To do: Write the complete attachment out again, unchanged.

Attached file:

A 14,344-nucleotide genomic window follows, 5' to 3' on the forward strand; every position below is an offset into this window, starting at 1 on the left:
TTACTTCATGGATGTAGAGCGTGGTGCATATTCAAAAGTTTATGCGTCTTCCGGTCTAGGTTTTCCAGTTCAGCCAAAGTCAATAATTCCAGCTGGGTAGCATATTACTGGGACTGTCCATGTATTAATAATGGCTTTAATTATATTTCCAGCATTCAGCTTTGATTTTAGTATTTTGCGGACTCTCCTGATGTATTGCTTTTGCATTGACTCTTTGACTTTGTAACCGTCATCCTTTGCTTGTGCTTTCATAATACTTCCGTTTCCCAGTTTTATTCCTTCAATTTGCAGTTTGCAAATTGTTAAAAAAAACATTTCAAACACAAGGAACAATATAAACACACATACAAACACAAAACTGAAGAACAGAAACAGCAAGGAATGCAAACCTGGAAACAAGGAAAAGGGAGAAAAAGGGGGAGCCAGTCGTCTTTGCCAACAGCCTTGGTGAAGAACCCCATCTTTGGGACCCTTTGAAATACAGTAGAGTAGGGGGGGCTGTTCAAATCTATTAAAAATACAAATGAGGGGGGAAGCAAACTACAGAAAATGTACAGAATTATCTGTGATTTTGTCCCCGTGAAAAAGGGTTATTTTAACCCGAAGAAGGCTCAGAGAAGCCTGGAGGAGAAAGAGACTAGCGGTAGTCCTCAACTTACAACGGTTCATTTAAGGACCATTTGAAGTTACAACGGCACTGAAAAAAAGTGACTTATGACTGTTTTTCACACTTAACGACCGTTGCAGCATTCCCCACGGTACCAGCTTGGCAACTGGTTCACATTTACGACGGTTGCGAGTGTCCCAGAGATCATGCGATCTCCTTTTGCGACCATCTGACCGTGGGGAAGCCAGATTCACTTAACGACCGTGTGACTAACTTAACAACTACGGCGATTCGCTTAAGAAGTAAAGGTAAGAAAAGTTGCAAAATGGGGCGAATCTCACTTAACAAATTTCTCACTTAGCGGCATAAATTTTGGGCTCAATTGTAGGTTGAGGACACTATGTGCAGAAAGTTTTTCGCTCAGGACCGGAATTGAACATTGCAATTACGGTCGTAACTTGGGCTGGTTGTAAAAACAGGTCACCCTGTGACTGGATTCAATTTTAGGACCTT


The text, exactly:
A 14,344-nucleotide genomic window follows, 5' to 3' on the forward strand; every position below is an offset into this window, starting at 1 on the left:
TTACTTCATGGATGTAGAGCGTGGTGCATATTCAAAAGTTTATGCGTCTTCCGGTCTAGGTTTTCCAGTTCAGCCAAAGTCAATAATTCCAGCTGGGTAGCATATTACTGGGACTGTCCATGTATTAATAATGGCTTTAATTATATTTCCAGCATTCAGCTTTGATTTTAGTATTTTGCGGACTCTCCTGATGTATTGCTTTTGCATTGACTCTTTGACTTTGTAACCGTCATCCTTTGCTTGTGCTTTCATAATACTTCCGTTTCCCAGTTTTATTCCTTCAATTTGCAGTTTGCAAATTGTTAAAAAAAACATTTCAAACACAAGGAACAATATAAACACACATACAAACACAAAACTGAAGAACAGAAACAGCAAGGAATGCAAACCTGGAAACAAGGAAAAGGGAGAAAAAGGGGGAGCCAGTCGTCTTTGCCAACAGCCTTGGTGAAGAACCCCATCTTTGGGACCCTTTGAAATACAGTAGAGTAGGGGGGGCTGTTCAAATCTATTAAAAATACAAATGAGGGGGGAAGCAAACTACAGAAAATGTACAGAATTATCTGTGATTTTGTCCCCGTGAAAAAGGGTTATTTTAACCCGAAGAAGGCTCAGAGAAGCCTGGAGGAGAAAGAGACTAGCGGTAGTCCTCAACTTACAACGGTTCATTTAAGGACCATTTGAAGTTACAACGGCACTGAAAAAAAGTGACTTATGACTGTTTTTCACACTTAACGACCGTTGCAGCATTCCCCACGGTACCAGCTTGGCAACTGGTTCACATTTACGACGGTTGCGAGTGTCCCAGAGATCATGCGATCTCCTTTTGCGACCATCTGACCGTGGGGAAGCCAGATTCACTTAACGACCGTGTGACTAACTTAACAACTACGGCGATTCGCTTAAGAAGTAAAGGTAAGAAAAGTTGCAAAATGGGGCGAATCTCACTTAACAAATTTCTCACTTAGCGGCATAAATTTTGGGCTCAATTGTAGGTTGAGGACACTATGTGCAGAAAGTTTTTCGCTCAGGACCGGAATTGAACATTGCAATTACGGTCGTAACTTGGGCTGGTTGTAAAAACAGGTCACCCTGTGACTGGATTCAATTTTAGGACCTT